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Fissures in the Rock
New England in the Seventeenth Century
Richard Archer



Revisiting New England

University of New Hampshire Press
2001 • 242 pp. 7 tables. 2 maps. 6 x 9"
New England History / American History / Colonial History / American Studies

$22.95 Paperback, 978-1-58465-085-0



A comprehensive examination of the diversity and unity of New England life in the 17th century.

The ambitious goal of this book is to provide a new portrait of the social life and social structure of 17th-century New England. The resulting synthesis dismantles conventional presentations of a homogenous, Puritan New England in favor of one emphasizing difference, divergence, and even conflict over values and behavior. Richard Archer investigates the political history of power, the intellectual history of religious beliefs, the social history of the family, the economic history of systems of exchange, ethnic history, and environmental history to display the many "fissures" that rent New England society from the very outset.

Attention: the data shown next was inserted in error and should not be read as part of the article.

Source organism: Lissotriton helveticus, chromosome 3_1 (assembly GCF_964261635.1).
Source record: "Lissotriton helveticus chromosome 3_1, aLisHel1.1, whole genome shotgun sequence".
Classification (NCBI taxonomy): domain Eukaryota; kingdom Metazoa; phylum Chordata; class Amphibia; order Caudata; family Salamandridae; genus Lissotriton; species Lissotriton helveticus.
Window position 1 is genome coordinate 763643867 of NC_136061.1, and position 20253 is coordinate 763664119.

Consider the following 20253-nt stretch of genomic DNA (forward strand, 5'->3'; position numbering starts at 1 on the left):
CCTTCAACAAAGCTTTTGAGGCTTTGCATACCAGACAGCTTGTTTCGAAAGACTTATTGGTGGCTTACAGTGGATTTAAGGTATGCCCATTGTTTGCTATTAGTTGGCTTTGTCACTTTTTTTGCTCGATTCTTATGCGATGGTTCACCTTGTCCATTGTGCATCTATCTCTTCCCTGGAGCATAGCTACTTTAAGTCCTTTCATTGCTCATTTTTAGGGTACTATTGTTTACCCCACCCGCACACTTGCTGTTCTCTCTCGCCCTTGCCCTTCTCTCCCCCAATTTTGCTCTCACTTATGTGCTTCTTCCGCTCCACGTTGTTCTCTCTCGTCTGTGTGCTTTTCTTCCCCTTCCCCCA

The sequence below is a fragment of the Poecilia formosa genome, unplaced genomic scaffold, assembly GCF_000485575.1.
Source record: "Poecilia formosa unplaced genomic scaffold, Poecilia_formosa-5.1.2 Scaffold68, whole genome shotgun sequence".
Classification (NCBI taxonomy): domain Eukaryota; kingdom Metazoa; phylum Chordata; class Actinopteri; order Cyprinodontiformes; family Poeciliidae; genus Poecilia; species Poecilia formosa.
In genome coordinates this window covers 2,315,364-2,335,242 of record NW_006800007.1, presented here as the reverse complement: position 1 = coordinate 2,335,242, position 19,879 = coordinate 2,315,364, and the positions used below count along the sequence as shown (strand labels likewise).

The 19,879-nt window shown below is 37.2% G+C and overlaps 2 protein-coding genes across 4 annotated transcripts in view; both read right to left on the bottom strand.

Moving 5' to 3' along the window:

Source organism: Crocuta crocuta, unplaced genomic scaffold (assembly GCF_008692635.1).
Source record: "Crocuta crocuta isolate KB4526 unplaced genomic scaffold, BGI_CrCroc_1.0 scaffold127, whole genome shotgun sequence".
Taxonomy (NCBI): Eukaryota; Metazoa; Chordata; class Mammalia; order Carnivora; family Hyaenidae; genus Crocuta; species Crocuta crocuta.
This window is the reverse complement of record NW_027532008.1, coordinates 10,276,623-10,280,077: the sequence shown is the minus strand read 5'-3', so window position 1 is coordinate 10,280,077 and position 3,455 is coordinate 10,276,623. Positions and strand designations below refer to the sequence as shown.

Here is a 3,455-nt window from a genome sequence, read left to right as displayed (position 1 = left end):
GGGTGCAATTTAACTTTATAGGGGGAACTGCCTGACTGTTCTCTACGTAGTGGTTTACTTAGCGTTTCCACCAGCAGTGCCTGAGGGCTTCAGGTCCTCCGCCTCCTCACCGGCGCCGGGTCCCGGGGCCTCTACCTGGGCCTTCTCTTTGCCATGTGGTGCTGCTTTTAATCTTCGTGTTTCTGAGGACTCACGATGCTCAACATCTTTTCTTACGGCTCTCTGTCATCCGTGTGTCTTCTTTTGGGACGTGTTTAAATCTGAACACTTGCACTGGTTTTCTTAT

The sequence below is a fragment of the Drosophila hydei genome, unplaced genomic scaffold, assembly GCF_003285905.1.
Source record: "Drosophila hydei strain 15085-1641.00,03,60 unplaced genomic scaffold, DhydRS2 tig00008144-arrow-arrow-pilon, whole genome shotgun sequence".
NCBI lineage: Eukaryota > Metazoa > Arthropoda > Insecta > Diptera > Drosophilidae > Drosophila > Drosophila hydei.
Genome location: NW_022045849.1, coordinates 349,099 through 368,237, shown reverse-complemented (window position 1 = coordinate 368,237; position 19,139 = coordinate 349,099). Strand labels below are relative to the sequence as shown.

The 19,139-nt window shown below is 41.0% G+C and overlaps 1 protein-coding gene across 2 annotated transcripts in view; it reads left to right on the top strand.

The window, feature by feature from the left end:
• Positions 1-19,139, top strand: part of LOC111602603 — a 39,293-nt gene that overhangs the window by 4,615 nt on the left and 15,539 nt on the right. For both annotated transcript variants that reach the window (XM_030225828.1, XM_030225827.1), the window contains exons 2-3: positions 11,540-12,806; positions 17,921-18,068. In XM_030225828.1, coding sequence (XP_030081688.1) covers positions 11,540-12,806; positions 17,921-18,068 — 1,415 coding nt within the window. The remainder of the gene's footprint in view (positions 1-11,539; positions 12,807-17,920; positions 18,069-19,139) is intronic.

While he stresses the complexity of New England beliefs, economics, family life, and town and political life, he also makes clear how the larger society -- far more complex and complicated than traditionally portrayed -- nevertheless coalesced as a functioning social order. Chapters on Indians, religion, social structure, family life, deviant behavior, the economy, and towns demonstrate that diversity and a common culture did in fact coexist.



Richard Archer is Professor of History at Whittier College.






Fri, 8 Aug 2014 11:56:09 -0500